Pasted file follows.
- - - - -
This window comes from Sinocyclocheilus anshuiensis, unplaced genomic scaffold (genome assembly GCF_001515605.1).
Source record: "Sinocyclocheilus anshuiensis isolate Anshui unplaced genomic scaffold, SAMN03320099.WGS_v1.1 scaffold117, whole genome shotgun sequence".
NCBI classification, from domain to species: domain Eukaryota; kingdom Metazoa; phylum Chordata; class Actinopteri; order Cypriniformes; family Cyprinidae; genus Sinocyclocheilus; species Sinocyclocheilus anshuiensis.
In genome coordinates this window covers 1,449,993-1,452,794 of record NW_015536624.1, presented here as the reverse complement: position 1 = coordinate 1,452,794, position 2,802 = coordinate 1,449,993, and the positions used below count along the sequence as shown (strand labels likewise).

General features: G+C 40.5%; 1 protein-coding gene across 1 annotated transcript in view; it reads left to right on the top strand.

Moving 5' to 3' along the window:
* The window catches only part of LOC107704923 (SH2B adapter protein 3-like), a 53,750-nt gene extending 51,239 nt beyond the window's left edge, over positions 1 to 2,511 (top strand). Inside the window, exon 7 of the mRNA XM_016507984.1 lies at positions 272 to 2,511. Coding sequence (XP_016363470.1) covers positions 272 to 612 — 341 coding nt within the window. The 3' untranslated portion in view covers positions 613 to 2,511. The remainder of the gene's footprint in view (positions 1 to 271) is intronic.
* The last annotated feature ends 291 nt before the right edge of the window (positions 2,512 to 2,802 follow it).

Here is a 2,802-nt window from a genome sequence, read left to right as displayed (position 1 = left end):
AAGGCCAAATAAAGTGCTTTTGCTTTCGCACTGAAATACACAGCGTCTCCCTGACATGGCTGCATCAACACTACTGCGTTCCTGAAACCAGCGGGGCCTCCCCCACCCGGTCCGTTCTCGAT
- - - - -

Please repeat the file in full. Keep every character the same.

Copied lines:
This window comes from Sinocyclocheilus anshuiensis, unplaced genomic scaffold (genome assembly GCF_001515605.1).
Source record: "Sinocyclocheilus anshuiensis isolate Anshui unplaced genomic scaffold, SAMN03320099.WGS_v1.1 scaffold117, whole genome shotgun sequence".
NCBI classification, from domain to species: domain Eukaryota; kingdom Metazoa; phylum Chordata; class Actinopteri; order Cypriniformes; family Cyprinidae; genus Sinocyclocheilus; species Sinocyclocheilus anshuiensis.
In genome coordinates this window covers 1,449,993-1,452,794 of record NW_015536624.1, presented here as the reverse complement: position 1 = coordinate 1,452,794, position 2,802 = coordinate 1,449,993, and the positions used below count along the sequence as shown (strand labels likewise).

General features: G+C 40.5%; 1 protein-coding gene across 1 annotated transcript in view; it reads left to right on the top strand.

Moving 5' to 3' along the window:
* The window catches only part of LOC107704923 (SH2B adapter protein 3-like), a 53,750-nt gene extending 51,239 nt beyond the window's left edge, over positions 1 to 2,511 (top strand). Inside the window, exon 7 of the mRNA XM_016507984.1 lies at positions 272 to 2,511. Coding sequence (XP_016363470.1) covers positions 272 to 612 — 341 coding nt within the window. The 3' untranslated portion in view covers positions 613 to 2,511. The remainder of the gene's footprint in view (positions 1 to 271) is intronic.
* The last annotated feature ends 291 nt before the right edge of the window (positions 2,512 to 2,802 follow it).

Here is a 2,802-nt window from a genome sequence, read left to right as displayed (position 1 = left end):
AAGGCCAAATAAAGTGCTTTTGCTTTCGCACTGAAATACACAGCGTCTCCCTGACATGGCTGCATCAACACTACTGCGTTCCTGAAACCAGCGGGGCCTCCCCCACCCGGTCCGTTCTCGAT